Interesting surprise: If not for King Henry I of England 32 generations ago, I would not exist. I do partly have his nose … and his chin according to the Illustration of King Henry I from Cassell’s History of England.
I have a new interest in history now. My line to him is through “Elizabeth, Princess of England” whose father was King Henry I of England, whose father was also a king. I like the fact that King Henry I had scholarly interests and that he managed to curb abuses of power.
Henry I (c. 1068/1069 — 1 December 1135) was the fourth son of William I the Conqueror. He succeeded his elder brother William II as King of England in 1100 and defeated his eldest brother, Robert Curthose, to become Duke of Normandy in 1106. He was called Beauclerc for his scholarly interests and Lion of Justice for refinements which he brought about in the administrative and legislative machinery of the time.
Henry’s reign is noted for its political opportunism. His succession was confirmed while his brother Robert was away on the First Crusade and the beginning of his reign was occupied by wars with Robert for control of England and Normandy. He successfully reunited the two realms again after their separation on his father’s death in 1087. Upon his succession he granted the baronage a Charter of Liberties, which formed a basis for subsequent challenges to rights of kings and presaged Magna Carta, which subjected the King to law.
The rest of Henry’s reign was filled with judicial and financial reforms. He established the biannual Exchequer to reform the treasury. He used itinerant officials to curb abuses of power at the local and regional level, garnering the praise of the people. The differences between the English and Norman populations began to break down during his reign and he himself married a daughter of the old English royal house. He made peace with the church after the disputes of his brother’s reign, but he could not smooth out his succession after the disastrous loss of his eldest son William in the wreck of the White Ship. His will stipulated that he was to be succeeded by his daughter, the Empress Matilda, but his stern rule was followed by a period of civil war known as the Anarchy.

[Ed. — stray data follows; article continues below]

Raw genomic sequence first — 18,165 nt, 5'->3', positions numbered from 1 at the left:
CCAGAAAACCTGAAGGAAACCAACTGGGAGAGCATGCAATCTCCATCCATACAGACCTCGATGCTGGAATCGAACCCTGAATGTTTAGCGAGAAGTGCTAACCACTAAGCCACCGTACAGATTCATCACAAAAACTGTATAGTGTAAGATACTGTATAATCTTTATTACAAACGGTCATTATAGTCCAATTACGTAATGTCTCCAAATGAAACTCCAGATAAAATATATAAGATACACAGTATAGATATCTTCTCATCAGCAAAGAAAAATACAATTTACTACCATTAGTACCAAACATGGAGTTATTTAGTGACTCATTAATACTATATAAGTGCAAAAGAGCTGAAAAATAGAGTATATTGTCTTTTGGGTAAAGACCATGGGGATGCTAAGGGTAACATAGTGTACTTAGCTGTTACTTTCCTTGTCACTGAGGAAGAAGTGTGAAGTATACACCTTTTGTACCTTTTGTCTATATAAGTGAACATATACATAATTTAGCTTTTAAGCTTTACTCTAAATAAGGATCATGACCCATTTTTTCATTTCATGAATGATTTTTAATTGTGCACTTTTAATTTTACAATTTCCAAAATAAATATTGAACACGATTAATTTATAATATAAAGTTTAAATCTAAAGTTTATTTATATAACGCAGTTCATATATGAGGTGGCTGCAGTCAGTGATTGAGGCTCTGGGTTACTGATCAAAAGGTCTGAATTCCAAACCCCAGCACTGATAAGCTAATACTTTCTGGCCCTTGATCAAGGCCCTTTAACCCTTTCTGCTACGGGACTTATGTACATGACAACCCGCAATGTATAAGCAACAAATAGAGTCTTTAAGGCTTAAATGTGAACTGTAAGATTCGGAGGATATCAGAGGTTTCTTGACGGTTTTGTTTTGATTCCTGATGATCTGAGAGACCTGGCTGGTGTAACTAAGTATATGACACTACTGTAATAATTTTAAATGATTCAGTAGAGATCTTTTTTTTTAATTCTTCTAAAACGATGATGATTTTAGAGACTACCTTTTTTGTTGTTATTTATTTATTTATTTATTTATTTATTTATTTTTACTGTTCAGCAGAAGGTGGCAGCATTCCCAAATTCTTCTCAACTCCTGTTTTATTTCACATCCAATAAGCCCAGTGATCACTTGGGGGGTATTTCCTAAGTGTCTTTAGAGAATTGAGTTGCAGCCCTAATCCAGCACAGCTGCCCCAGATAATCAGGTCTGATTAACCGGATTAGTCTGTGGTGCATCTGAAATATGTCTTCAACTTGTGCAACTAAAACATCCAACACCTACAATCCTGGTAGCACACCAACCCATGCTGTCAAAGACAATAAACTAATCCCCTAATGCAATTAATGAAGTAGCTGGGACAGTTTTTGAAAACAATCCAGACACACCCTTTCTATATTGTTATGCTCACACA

I’m also related to the last person to ever to conquer England (Henry I’s father).
“To press his claim to the English crown, William invaded England in 1066, leading an army of Normans, Bretons, Flemish people, and Frenchmen (from Paris and âÃ©le-de-France) to victory over the English forces of King Harold Godwinson (who died in the conflict) at the Battle of Hastings, and suppressed subsequent English revolts in what has become known as the Norman Conquest.
….William’s invasion was the last time that England was successfully conquered by a foreign power.”
I wonder if my late grandfather, a 33rd Degree Freemason, ever knew he was descended from kings. He may have known, but he never mentioned it. He also never mentioned being a Freemason. Not once. I only found out after he passed away. The only thing he ever said was, “If a man tells you the Freemasons asked him to join them, he is lying. If you have to ask join them, you have to go to them.” I wasn’t even sure why he said it at the time, but it made sense years later.